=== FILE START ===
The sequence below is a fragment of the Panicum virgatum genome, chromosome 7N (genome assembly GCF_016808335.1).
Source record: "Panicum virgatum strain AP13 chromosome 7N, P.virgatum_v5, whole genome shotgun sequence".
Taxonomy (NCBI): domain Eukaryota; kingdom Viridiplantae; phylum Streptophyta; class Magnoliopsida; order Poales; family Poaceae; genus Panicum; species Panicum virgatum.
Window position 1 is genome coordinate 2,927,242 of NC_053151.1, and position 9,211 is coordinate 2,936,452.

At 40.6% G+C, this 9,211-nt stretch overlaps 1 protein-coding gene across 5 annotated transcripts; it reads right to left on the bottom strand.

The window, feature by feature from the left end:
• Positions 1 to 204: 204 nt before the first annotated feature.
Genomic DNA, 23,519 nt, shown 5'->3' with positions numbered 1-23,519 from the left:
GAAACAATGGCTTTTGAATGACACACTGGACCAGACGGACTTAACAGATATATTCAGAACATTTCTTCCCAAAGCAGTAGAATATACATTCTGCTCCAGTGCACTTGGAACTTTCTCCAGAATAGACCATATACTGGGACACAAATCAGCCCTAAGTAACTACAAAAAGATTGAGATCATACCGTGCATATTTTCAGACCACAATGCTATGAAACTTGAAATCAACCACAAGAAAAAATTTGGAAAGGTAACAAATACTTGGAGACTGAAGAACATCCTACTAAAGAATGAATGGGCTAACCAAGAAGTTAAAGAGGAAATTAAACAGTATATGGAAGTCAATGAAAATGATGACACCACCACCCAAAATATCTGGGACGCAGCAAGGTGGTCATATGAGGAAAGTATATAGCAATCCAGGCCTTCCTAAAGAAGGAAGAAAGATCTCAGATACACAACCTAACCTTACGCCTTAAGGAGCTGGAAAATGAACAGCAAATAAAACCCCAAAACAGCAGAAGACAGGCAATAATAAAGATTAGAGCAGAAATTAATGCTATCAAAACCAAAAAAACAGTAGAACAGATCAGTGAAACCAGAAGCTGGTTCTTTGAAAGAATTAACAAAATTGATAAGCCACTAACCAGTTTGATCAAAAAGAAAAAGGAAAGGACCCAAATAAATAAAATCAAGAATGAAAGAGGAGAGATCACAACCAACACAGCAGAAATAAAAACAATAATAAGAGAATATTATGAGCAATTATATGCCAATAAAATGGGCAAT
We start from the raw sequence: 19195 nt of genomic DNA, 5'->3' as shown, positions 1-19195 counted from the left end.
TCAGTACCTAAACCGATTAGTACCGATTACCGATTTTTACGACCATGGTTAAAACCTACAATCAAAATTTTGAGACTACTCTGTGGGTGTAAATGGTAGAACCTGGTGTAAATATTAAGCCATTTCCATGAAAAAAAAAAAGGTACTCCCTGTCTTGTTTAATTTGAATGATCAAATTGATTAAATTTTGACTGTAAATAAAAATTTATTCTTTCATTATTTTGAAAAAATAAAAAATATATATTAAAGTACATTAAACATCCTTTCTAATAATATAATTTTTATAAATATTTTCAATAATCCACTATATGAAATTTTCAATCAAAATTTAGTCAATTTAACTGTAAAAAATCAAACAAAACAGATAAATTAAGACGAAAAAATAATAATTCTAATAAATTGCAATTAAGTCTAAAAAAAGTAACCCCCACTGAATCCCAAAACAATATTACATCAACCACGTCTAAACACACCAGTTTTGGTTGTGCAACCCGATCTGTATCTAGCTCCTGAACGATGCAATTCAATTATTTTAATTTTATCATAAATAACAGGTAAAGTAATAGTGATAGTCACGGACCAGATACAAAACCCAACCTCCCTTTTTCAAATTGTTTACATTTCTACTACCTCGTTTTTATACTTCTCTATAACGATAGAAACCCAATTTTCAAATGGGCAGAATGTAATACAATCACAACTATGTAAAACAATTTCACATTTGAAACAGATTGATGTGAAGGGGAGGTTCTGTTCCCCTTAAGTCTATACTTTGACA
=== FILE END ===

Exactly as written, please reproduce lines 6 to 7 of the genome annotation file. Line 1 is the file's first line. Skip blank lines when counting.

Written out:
The window, feature by feature from the left end:
• Positions 1 to 204: 204 nt before the first annotated feature.